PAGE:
Holly handcuffs Keller and throws him into a pit hidden under a car. There, he finds his daughter's whistle. Loki, meanwhile, visits Holly to tell her about finding Alex. When she doesn't answer the door, he enters and begins figuring everything out. Holly poisons Anna, but Loki breaks in just in time and kills Holly, saving Anna. Keller remains trapped in the pit for several days. Loki, though, is determined to find him for mistreating Alex. Loki digs up Holly's yard looking for past victims. Keller, hearing the commotion, frantically blows his daughter's whistle, which Loki hears.
|Paul Dano suffered for his role in "Prisoners."|
To say that "Prisoners" has a complicated plot for a standard crime thriller is a gross understatement. There are twists and turns throughout, with everyone interconnected in those coincidental ways that tend to happen only in really good fiction. Watching "Prisoners" is like reading a good Agatha Christie novel, where everything leads to something else, but even after things seemingly are wrapped up, more suspense awaits. "Prisoners" isn't meant to be particularly realistic, with all sorts of interrelationships and people acting in ways that ordinary humans simply don't (Keller and Birch confining Alex is one of the bigger stretches). However, the intricate plot will keep you spellbound as long as you don't leave to get a soda or something and missing a vital lead that will become necessary to understanding everything later - if you notice it in the first place.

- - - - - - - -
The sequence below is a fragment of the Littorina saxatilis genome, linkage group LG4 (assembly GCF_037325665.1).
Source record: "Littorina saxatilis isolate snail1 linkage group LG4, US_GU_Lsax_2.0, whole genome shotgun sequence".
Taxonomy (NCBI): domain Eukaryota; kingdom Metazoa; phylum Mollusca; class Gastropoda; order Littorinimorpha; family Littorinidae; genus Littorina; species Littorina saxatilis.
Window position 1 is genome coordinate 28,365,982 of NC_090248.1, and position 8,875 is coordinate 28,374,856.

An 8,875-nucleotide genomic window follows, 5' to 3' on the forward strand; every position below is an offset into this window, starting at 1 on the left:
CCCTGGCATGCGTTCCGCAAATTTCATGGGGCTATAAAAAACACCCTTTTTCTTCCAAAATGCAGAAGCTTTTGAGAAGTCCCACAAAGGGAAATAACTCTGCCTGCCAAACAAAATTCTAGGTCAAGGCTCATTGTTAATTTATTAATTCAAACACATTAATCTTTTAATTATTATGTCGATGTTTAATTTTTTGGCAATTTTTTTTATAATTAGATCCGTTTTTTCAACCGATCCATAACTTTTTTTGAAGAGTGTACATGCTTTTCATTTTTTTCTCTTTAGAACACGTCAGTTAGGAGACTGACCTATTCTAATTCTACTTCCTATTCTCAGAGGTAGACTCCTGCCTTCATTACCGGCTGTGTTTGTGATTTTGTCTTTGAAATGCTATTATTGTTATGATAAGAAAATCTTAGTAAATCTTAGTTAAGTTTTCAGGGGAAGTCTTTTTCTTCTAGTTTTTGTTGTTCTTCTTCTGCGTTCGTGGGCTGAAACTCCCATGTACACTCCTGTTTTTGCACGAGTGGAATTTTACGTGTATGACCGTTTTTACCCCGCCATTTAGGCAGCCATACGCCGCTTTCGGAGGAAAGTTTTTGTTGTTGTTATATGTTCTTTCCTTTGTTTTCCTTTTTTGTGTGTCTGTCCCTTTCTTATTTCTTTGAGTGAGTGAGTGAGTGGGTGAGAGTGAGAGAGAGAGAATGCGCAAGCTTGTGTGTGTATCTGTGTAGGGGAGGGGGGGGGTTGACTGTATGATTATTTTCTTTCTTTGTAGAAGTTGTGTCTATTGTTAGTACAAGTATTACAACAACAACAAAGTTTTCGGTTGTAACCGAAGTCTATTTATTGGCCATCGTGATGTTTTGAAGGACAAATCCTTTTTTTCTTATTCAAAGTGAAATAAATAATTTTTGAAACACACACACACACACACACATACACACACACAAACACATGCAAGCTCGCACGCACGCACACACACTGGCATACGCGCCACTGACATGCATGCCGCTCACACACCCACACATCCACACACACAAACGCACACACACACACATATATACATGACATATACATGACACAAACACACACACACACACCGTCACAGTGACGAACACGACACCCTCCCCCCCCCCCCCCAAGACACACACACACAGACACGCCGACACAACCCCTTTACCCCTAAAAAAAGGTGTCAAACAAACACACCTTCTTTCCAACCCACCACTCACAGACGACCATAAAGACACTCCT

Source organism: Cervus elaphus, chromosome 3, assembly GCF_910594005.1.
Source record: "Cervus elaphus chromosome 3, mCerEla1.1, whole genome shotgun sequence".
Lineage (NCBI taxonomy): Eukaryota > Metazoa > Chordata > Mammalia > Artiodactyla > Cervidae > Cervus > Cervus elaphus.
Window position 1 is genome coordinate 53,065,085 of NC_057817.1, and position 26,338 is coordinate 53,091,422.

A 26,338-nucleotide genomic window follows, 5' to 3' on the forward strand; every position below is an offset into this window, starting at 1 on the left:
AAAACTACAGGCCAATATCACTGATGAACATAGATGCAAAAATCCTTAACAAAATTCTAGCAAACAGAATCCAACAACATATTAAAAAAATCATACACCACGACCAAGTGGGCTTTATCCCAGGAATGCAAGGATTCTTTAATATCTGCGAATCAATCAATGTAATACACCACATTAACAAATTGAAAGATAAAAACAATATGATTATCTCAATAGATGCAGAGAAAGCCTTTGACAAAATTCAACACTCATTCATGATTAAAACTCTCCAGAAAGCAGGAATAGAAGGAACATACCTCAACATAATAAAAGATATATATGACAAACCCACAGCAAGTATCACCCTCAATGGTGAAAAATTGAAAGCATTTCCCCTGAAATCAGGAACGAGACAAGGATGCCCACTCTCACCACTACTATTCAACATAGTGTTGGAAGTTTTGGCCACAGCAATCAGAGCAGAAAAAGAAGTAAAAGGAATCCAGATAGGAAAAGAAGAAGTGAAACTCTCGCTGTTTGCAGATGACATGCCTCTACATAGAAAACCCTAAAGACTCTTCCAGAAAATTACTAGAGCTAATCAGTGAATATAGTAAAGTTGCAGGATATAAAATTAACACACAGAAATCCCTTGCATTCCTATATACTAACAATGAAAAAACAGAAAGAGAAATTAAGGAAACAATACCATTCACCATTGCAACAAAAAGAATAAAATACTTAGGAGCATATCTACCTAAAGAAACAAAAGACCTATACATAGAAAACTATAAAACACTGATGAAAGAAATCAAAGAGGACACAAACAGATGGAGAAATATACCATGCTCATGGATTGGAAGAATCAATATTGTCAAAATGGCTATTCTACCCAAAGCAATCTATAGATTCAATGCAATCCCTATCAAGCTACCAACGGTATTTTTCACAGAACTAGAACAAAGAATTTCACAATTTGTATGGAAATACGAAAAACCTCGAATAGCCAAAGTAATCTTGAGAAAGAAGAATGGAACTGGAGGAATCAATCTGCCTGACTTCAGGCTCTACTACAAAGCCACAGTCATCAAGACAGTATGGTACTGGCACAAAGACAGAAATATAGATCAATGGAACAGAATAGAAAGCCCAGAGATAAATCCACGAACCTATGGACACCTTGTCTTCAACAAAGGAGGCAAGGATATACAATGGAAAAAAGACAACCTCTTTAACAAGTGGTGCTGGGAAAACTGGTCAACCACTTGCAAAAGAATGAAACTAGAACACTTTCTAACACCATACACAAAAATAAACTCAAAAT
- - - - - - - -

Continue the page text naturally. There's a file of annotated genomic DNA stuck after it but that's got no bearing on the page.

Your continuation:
|Maria Bello at the premiere of "Prisoners."|
The acting is top-notch. Hugh Jackman nicely plays Keller Dover as an obsessed man on the edge, while Jake Gyllenhaal is appropriately diligent as Loki. Viola Davis as Nancy Birch, Maria Bello as Grace Dover, Terence Howard as Franklin Birch, Melissa Leo as Holly Jones, Paul Dano as Alex Jones, and Len Cariou as Father Dunn all display the proper elements of alternating normality and creepiness that seems to infest every character.
The best word to describe "Prisoners" is disturbing. It takes normal people and shows what even the steadiest personalities might be capable of when put under enough stress. If you enjoy complex crime thrillers, "Prisoners" should give you a fine evening's entertainment.